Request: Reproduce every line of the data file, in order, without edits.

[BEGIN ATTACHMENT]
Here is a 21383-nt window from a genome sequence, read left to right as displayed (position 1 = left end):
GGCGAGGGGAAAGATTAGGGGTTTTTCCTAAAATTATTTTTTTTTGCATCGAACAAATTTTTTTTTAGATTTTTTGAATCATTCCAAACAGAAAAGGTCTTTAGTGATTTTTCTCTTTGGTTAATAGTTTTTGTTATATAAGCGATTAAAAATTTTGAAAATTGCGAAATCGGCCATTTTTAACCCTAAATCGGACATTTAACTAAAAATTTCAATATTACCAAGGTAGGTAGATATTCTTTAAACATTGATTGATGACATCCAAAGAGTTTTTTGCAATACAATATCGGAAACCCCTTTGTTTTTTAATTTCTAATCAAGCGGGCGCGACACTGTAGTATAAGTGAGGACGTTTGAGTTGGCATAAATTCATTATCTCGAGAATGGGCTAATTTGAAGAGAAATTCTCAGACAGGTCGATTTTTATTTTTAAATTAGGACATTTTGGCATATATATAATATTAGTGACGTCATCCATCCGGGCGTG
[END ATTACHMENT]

Here is a 21383-nt window from a genome sequence, read left to right as displayed (position 1 = left end):
GGCGAGGGGAAAGATTAGGGGTTTTTCCTAAAATTATTTTTTTTTGCATCGAACAAATTTTTTTTTAGATTTTTTGAATCATTCCAAACAGAAAAGGTCTTTAGTGATTTTTCTCTTTGGTTAATAGTTTTTGTTATATAAGCGATTAAAAATTTTGAAAATTGCGAAATCGGCCATTTTTAACCCTAAATCGGACATTTAACTAAAAATTTCAATATTACCAAGGTAGGTAGATATTCTTTAAACATTGATTGATGACATCCAAAGAGTTTTTTGCAATACAATATCGGAAACCCCTTTGTTTTTTAATTTCTAATCAAGCGGGCGCGACACTGTAGTATAAGTGAGGACGTTTGAGTTGGCATAAATTCATTATCTCGAGAATGGGCTAATTTGAAGAGAAATTCTCAGACAGGTCGATTTTTATTTTTAAATTAGGACATTTTGGCATATATATAATATTAGTGACGTCATCCATCCGGGCGTG